Another problem of this ion beam producing apparatus is seen in that the confinement of plasma can not be achieved satisfactorily. As is shown in FIG. 2, the anode electrode is disposed at a position retracted from the tip end of the pole shoe. In other words, the anode electrode is positioned outside of the plasma confining region defined by the magnetic flux 103 formed between the tips of the pole pieces. Although electrons emitted from the filament 104 must reach the anode electrodes 102 by traversing the magnetic flux, the electrons are prevented from traversing the magnetic flux when the magnetic field is too strong. Thus, when the magnetic field is intensified with a view to confine adequately the plasma, electrons can not arrive at the anode electrode. Accordingly, the magnetic flux density is necessarily limited to less than several tens gausses which is insufficient for confining the plasma. For these reasons, the ion beam producing apparatus is incapable of accomplishing satisfactorily the plasma confinement.
Japanese Patent Application Laid-Open No. 54797/1981 (JP-A-56-54797) discloses an ion source apparatus in which permanent magnets are disposed around the plasma producing vessel. However, this ion source apparatus is not designed for use in fabrication and processing of thin films as in the case of the present invention but destined for use as a neutron injection heater apparatus for an experimental nuclear fusion equipment.
Japanese Patent Application Laid-Open No. 63799/1981 (JP-A-56-63799) discloses an ion source apparatus in which permanent magnets are disposed within a plasma generating vessel. However, this apparatus is also intended to be employed in a plasma heating neutral particle injection apparatus and can not be used for fabrication and processing of thin films as with the case of the apparatus disclosed in JP-A-56-54797 mentioned above.
Reference may be made to JP-A-61-138432 (corresponding to U.S. patent application Ser. No. 806,341 filed on Dec. 9, 1985) laid-open Jun. 25, 1986. Ion sources have been also proposed in U.S. patent application Ser. No. 911,790 filed on Sept. 26, 1986 and U.S. patent application Ser. No. 914,196 filed on Oct. 1, 1986.
An object of the present invention is to provide a thin film manufacturing and/or processing apparatus in which an ion beam is made use of and in which magnetic field leakage toward a target and/or a substrate can be suppressed to a minimum.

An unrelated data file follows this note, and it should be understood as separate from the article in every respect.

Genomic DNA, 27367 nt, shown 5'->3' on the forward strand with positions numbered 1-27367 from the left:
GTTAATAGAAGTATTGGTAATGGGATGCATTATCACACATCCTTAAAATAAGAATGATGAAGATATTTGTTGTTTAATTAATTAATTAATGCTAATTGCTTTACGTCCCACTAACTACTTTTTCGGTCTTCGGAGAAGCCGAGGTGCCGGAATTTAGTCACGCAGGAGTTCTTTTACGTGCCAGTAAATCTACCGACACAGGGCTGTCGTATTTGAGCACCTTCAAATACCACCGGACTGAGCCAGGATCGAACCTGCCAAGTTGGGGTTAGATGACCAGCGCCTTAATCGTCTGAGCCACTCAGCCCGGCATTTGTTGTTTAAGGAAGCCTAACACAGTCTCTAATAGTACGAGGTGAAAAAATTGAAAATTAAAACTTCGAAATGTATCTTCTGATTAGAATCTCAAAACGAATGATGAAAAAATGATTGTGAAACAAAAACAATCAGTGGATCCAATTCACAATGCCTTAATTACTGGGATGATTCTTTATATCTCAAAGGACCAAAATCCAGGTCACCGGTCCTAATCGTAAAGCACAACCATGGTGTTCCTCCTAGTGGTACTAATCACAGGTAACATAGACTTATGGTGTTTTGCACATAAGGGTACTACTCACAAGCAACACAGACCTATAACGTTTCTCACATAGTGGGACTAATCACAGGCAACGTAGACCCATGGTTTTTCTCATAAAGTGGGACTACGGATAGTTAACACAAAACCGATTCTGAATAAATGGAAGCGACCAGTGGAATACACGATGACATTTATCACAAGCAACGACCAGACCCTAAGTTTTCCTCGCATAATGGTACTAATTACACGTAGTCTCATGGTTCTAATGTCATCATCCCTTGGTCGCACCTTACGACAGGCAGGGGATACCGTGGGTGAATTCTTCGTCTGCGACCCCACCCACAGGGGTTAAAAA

Another object of the present invention is to provide a thin film manufacturing and/or processing apparatus which is capable of producing an ion beam of improved uniformity and large diameter.
Still another object of the invention is to provide an apparatus for manufacturing and/or processing thin films by using an ion beam and which apparatus can assure satisfactory confinement of plasma.
A further object of the present invention is to provide an apparatus for manufacturing and/or processing thin films by using an ion beam and which apparatus allows facilitated maintenance.
In view of the above objects, there is provided according to an aspect of the present invention an ion beam apparatus which comprises a plasma ion producing vessel for producing plasma by ionizing a neutral gas, electrodes for extracting ions from the plasma in the form of an ion beam, a target to be irradiated with the ion beam, and a vacuum vessel for accommodating the target, wherein the plasma producing vessel is made of a nonmagnetic material and used as an anode and has permanent magnets disposed around the outer periphery in such a manner in which polarities of magnetic poles are alternately changed.
In order to produce the plasma with an enhanced efficiency and extract the ion beam of high uniformity and large diameter from the plasma confined within a predetermined space, it is required that the plasma as produced can be confined without being brought into contact with the wall of the plasma producing vessel by generating such a magnetic field intensity distribution that the magnetic field intensity is sufficiently low in the vicinity of the extracting electrode and sufficiently strong in the vicinity of the inner wall surface of the plasma producing vessel.
The results of experiments conducted by the inventors of the present application have shown that when the magnetic field generated by permanent magnets disposed with N and S poles being alternately changed is utilized for confining the magnetic field, the intensity of the magnetic field is steeply decreased to a level substantially equal to the terrestrial magnetism at a location distanced from the permanent magnet row by several centimeters notwithstanding of the fact that the magnetic field exhibits high intensity in the vicinity of the permanent magnets, whereby the parallelism of the ion beam can be significantly improved because the intensity of the magnetic field affecting the movement of ion beam is decreased to the order of magnitude of the terrestrial magnetism. Thus, the ion beam apparatus is advantageously suited for the manufacturing and/or minute processing of magnetic thin films and semiconductor devices.